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This eBook from the Gutenberg Project consists of approximately 143 pages of information about Baldy of Nome.

Then, he was just Baldy, a faithful loving dog that trotted happily at the heels of the ragged little boy whose unselfishness had given him the great chance of his life.

There was no faltering in the devotion of boy or dog.  They believed in each other.

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XII

The Great Race

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[Illustration]

CHAPTER XII

THE GREAT RACE

Another winter had come and gone, and again it was the day of the Great
Race.

Never had the time passed so quickly to Baldy, for he had now become a distinguished member of The Team, for whom every one, even the Woman, entertained a real respect, and to whom all of the dogs turned readily as to their acknowledged leader.

The Allan and Darling Racers were ready for the event.

There was an early stir in the Kennel, and all was hurry and bustle.  The Woman came in with the Big Man, the Allan girls, and Ben Edwards, who helped her tie knots of white and gold on the front of the sled, on the collars of the racing dogs, and on other members of the family, about forty in all, who were old enough to appreciate the attention.  Even the Yellow Peril apparently considered it an honor, for which he waited with unaccustomed patience.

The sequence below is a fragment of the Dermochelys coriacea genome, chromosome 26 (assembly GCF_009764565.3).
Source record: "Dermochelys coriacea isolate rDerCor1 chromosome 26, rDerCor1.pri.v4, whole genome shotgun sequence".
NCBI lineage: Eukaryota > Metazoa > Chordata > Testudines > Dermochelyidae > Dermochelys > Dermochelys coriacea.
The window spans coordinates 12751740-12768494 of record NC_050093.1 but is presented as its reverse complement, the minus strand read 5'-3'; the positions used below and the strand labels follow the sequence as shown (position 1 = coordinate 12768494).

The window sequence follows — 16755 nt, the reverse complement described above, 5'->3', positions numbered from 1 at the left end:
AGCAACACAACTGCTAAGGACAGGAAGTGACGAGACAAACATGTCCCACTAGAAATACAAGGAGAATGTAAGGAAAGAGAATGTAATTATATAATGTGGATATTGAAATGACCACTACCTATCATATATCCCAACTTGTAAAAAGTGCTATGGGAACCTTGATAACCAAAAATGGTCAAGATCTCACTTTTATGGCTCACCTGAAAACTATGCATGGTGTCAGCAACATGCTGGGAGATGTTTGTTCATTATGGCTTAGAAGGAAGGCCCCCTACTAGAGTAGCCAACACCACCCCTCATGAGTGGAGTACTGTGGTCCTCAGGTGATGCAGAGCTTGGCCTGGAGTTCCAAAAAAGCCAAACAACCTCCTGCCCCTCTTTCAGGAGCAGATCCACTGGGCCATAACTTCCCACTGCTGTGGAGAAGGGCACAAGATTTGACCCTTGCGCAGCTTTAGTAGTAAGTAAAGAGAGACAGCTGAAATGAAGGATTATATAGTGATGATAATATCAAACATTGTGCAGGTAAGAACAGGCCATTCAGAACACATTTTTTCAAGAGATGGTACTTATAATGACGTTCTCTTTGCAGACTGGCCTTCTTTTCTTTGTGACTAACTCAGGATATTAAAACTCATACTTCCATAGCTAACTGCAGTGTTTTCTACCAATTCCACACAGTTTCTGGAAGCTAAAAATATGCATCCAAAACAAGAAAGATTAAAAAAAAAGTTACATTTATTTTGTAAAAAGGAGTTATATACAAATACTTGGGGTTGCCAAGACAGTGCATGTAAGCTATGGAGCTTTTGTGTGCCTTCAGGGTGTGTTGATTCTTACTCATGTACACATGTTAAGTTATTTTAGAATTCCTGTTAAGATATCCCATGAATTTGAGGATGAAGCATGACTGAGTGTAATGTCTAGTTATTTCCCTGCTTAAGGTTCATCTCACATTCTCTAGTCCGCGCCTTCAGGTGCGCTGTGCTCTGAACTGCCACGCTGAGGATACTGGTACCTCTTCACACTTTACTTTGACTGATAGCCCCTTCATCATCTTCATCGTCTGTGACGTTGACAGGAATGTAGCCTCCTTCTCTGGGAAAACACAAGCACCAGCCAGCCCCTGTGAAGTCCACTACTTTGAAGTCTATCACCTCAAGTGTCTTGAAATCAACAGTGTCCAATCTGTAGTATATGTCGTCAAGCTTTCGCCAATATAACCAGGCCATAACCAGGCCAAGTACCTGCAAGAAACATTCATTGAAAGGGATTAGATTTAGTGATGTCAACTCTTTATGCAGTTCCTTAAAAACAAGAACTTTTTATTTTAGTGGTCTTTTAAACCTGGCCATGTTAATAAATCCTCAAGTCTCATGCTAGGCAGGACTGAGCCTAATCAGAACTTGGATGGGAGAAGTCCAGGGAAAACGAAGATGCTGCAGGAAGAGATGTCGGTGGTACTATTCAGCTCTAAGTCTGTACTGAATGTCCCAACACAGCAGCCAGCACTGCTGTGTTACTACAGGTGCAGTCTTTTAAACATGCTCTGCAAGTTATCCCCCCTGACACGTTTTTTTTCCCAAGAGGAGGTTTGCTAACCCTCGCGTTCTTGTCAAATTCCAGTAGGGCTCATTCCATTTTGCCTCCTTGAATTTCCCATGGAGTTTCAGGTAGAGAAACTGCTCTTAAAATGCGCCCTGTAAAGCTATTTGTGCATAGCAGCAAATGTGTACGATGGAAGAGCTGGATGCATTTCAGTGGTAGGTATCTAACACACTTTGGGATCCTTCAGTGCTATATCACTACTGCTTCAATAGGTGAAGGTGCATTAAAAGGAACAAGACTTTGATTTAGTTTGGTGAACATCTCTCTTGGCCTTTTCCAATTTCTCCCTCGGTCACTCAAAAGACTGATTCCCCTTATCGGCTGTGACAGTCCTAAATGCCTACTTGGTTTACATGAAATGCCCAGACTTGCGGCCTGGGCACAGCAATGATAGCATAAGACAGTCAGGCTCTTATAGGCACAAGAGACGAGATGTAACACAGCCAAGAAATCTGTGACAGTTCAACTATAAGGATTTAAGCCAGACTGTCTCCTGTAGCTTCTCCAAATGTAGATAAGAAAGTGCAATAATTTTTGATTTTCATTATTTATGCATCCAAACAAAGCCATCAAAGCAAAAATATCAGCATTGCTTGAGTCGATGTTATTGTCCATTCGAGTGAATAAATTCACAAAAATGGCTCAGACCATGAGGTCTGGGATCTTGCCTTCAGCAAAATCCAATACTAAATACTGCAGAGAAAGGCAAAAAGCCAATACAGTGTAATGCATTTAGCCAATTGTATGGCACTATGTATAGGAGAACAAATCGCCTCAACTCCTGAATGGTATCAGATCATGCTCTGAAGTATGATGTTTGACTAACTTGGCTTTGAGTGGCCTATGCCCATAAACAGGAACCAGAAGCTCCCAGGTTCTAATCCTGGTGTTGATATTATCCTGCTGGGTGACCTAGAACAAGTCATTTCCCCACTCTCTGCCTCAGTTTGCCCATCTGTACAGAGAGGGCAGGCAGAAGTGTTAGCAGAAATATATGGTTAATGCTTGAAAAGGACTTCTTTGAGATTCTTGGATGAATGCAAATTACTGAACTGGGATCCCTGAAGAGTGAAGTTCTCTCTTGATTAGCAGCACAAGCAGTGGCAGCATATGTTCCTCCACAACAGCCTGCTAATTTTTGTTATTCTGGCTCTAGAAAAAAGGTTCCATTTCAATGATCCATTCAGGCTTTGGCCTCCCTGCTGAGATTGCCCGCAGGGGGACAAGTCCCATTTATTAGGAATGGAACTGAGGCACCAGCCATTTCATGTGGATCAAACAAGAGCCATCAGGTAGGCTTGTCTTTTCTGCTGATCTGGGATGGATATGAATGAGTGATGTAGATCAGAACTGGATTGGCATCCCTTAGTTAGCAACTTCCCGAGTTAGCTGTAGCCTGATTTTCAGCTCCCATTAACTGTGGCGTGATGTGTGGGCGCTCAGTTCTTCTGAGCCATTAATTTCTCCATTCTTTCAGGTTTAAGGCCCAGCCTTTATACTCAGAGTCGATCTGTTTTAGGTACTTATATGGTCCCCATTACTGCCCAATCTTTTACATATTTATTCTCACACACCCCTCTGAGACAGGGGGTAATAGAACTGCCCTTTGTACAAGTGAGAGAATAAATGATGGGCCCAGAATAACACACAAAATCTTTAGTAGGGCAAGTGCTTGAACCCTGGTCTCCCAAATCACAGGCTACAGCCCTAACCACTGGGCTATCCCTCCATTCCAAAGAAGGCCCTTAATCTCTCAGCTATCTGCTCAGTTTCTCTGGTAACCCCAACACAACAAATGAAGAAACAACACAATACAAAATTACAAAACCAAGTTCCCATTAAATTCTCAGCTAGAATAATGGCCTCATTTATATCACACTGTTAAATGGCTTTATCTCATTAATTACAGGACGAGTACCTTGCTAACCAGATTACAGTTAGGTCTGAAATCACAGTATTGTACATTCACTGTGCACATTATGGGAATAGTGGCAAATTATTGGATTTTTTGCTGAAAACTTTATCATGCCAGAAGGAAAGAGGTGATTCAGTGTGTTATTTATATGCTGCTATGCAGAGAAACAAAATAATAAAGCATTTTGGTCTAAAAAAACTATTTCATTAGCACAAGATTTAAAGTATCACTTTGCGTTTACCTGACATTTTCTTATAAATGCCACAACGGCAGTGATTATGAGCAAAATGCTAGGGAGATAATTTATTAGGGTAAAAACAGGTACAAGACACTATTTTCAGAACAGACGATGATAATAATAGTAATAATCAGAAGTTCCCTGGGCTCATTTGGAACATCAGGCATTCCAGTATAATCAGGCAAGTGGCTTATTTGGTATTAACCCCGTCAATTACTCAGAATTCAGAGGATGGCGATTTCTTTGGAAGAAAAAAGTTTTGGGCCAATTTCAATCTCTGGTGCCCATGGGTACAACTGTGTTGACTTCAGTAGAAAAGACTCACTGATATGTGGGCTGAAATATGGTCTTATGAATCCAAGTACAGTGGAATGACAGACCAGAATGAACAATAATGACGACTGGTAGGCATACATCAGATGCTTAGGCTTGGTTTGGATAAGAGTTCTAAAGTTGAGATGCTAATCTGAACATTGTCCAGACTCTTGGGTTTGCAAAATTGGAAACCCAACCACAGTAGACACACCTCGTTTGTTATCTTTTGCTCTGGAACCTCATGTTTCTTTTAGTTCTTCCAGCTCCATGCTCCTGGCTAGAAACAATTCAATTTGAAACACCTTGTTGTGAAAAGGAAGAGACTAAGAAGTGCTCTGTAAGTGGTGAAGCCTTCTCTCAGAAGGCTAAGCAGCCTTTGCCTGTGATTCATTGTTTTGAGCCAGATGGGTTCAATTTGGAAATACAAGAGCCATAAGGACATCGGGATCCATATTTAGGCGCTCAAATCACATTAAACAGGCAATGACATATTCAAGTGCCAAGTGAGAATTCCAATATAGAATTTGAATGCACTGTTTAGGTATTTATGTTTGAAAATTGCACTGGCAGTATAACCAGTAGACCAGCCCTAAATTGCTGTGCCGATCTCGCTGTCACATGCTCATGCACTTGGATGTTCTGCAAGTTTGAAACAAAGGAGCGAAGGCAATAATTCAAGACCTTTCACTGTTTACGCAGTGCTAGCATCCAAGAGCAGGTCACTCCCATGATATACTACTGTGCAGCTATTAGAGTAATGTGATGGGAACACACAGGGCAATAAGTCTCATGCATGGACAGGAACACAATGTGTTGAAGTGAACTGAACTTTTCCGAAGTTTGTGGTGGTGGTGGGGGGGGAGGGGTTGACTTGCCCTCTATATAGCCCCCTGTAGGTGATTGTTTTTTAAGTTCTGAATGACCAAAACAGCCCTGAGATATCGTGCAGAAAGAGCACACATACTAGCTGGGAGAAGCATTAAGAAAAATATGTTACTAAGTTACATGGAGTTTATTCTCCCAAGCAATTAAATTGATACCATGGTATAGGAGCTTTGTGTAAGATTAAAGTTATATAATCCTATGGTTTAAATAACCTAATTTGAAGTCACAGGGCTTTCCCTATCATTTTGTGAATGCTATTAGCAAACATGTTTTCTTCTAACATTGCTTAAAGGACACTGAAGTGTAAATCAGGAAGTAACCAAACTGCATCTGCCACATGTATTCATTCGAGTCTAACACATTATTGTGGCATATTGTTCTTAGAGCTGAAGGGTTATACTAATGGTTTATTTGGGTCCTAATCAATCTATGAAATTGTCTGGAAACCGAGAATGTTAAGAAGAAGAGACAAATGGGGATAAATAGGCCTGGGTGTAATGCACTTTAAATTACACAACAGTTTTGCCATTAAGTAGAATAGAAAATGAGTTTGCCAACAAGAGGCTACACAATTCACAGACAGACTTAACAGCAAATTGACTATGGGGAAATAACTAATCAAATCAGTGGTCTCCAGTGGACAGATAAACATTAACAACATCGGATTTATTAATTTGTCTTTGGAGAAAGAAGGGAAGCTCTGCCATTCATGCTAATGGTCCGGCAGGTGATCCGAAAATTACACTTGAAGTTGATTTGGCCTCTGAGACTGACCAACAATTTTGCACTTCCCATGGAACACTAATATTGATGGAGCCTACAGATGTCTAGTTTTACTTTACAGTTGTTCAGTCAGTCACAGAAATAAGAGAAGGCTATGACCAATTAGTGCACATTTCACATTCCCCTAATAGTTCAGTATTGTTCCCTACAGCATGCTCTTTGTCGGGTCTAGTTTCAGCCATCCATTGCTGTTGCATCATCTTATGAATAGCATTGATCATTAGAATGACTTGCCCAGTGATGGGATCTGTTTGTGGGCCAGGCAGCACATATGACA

The preparations were almost complete; and “Scotty” was everywhere, superintending the minute details, upon the completeness of which so much might depend.

Birdie was, in the confusion, about to borrow Mego’s puppies and take them out for an airing.  Fisher, delighted that he was not of the elect, basked in a warm and secluded corner; while Jemima, frantic to be a part of the team, was restrained forcibly by Matt, and placed in solitary confinement.

Even Texas, for whom the Kennel had lost its charm—­and safety—­since the death of old Dubby, followed the Allan girls, and was treated to a becoming bow of the racing colors.

Matt brought out the long tow-line, and placed it carefully on the floor.

“Rex and McMillan in the wheel, like we’ve been usin’ ’em, I suppose?” and at a nod he released them.

“Wheel, Jack; wheel, Rex,” and they took their accustomed places next the sled, and remained motionless, yet keenly alert.  “Tom and Dick, Harry and Tracy, Irish and Rover”—­name after name was called, and each dog stepped into position with joyful alacrity.  They were, one and all, sturdy, intelligent, and spirited; with the stamina of their wild forebears, and the devoted nature of those dogs who have for generations been trained to willing service and have been faithful friends to their masters.

“Scotty’s” eyes rested upon them with justifiable pride.  “I think,” he announced happily, “that in all my years of racing I have never had so fine a team; so many dogs I can count upon in every way.”  And then came the expected order, “Baldy in the lead, Matt.”

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